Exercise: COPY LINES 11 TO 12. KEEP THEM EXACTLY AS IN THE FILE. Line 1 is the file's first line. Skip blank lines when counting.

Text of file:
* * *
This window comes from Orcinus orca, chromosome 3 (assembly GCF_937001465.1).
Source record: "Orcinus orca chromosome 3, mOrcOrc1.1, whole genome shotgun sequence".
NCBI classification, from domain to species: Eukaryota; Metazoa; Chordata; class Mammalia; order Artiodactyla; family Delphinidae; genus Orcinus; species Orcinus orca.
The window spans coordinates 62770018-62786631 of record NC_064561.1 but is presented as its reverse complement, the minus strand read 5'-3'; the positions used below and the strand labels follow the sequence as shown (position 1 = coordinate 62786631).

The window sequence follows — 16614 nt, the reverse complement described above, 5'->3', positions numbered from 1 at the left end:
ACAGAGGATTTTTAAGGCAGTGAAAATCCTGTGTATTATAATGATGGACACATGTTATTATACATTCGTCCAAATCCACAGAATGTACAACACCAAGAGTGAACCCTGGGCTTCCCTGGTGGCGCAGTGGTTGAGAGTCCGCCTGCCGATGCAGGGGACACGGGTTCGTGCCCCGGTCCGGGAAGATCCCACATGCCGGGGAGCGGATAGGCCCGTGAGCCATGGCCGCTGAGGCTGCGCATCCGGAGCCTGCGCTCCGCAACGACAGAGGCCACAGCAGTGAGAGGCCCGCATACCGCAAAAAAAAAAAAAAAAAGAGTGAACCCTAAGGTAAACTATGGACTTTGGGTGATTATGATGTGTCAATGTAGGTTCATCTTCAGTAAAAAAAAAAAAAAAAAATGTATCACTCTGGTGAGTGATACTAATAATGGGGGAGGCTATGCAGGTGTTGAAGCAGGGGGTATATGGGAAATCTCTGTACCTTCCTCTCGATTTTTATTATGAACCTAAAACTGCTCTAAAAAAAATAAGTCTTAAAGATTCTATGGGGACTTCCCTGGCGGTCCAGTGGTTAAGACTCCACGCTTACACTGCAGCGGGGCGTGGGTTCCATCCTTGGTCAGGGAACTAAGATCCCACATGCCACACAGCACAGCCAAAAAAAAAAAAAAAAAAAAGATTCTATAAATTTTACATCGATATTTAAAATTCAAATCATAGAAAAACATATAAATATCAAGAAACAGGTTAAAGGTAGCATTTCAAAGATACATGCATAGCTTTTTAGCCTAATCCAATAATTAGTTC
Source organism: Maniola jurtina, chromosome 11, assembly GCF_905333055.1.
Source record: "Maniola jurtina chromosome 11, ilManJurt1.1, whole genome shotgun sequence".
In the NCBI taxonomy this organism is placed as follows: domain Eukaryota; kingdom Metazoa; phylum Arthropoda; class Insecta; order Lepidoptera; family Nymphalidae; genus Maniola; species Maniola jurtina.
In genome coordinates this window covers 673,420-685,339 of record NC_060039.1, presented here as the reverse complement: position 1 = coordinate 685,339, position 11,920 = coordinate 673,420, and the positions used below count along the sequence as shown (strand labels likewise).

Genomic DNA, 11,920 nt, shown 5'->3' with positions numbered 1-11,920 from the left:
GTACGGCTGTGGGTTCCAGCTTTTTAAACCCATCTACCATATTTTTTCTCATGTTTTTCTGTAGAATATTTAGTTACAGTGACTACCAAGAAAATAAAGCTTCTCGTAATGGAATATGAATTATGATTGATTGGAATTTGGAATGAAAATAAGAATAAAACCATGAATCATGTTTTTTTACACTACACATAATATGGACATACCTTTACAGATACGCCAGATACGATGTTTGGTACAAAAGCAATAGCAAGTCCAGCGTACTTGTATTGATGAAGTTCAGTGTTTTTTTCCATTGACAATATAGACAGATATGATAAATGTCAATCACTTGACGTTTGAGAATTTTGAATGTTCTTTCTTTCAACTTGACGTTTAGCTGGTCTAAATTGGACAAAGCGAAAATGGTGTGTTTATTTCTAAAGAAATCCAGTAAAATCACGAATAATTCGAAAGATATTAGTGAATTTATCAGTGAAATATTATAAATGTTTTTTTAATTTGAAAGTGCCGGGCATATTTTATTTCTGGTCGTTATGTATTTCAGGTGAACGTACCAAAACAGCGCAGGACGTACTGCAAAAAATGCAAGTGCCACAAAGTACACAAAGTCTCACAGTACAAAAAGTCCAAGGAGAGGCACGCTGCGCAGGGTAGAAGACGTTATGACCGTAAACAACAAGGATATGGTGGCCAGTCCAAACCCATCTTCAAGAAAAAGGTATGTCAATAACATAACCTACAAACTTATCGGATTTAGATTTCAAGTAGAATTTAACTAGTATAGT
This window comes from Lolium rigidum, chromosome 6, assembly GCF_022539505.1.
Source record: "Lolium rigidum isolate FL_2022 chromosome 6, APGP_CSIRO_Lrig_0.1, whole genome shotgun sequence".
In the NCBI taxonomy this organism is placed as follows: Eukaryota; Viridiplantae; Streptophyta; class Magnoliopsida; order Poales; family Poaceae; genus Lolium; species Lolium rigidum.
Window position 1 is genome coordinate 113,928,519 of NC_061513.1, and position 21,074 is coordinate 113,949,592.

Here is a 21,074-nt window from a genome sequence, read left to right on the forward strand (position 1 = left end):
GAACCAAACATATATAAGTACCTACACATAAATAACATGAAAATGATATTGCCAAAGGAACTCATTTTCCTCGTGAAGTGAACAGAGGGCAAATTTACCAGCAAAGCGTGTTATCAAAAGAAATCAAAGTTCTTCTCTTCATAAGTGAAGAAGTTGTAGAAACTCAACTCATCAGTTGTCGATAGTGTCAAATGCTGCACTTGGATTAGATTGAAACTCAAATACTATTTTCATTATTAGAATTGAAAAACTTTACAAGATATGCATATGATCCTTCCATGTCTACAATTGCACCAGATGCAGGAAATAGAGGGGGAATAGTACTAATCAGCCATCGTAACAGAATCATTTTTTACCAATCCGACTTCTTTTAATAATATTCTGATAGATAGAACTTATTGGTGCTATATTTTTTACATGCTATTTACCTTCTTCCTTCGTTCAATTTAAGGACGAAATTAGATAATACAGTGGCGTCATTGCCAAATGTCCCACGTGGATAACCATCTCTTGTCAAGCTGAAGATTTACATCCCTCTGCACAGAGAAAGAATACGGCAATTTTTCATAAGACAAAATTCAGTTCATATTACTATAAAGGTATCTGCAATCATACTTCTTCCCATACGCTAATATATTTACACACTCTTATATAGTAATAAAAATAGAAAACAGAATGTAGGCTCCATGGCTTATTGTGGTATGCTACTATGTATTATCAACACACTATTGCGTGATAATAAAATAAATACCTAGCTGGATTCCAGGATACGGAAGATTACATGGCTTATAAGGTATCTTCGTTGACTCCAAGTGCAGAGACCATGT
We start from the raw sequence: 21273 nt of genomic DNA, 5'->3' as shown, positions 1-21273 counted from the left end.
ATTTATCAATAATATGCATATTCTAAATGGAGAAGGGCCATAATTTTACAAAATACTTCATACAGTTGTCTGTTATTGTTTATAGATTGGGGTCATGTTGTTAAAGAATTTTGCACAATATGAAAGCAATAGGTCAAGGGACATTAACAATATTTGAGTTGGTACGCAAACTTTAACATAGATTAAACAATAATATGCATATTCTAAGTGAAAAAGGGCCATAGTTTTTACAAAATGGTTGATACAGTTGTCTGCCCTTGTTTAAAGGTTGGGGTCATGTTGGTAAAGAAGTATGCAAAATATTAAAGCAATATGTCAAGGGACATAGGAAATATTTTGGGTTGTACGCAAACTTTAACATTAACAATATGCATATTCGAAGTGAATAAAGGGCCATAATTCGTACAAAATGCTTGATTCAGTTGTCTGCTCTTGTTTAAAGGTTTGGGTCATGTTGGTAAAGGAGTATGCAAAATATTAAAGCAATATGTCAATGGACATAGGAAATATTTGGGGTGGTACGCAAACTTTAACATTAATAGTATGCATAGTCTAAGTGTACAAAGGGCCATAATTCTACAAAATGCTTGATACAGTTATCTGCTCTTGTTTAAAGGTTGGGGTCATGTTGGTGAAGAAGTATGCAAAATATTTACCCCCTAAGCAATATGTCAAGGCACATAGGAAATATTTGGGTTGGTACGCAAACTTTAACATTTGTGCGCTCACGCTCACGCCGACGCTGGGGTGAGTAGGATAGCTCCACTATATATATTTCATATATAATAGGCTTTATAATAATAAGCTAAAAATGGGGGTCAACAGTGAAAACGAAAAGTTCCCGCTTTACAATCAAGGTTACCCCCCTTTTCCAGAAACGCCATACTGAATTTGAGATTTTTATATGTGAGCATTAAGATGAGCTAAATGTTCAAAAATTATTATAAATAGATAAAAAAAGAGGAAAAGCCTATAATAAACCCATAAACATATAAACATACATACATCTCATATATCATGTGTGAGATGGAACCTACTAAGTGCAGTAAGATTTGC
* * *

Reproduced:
Genomic DNA, 11,920 nt, shown 5'->3' with positions numbered 1-11,920 from the left:
GTACGGCTGTGGGTTCCAGCTTTTTAAACCCATCTACCATATTTTTTCTCATGTTTTTCTGTAGAATATTTAGTTACAGTGACTACCAAGAAAATAAAGCTTCTCGTAATGGAATATGAATTATGATTGATTGGAATTTGGAATGAAAATAAGAATAAAACCATGAATCATGTTTTTTTACACTACACATAATATGGACATACCTTTACAGATACGCCAGATACGATGTTTGGTACAAAAGCAATAGCAAGTCCAGCGTACTTGTATTGATGAAGTTCAGTGTTTTTTTCCATTGACAATATAGACAGATATGATAAATGTCAATCACTTGACGTTTGAGAATTTTGAATGTTCTTTCTTTCAACTTGACGTTTAGCTGGTCTAAATTGGACAAAGCGAAAATGGTGTGTTTATTTCTAAAGAAATCCAGTAAAATCACGAATAATTCGAAAGATATTAGTGAATTTATCAGTGAAATATTATAAATGTTTTTTTAATTTGAAAGTGCCGGGCATATTTTATTTCTGGTCGTTATGTATTTCAGGTGAACGTACCAAAACAGCGCAGGACGTACTGCAAAAAATGCAAGTGCCACAAAGTACACAAAGTCTCACAGTACAAAAAGTCCAAGGAGAGGCACGCTGCGCAGGGTAGAAGACGTTATGACCGTAAACAACAAGGATATGGTGGCCAGTCCAAACCCATCTTCAAGAAAAAGGTATGTCAATAACATAACCTACAAACTTATCGGATTTAGATTTCAAGTAGAATTTAACTAGTATAGT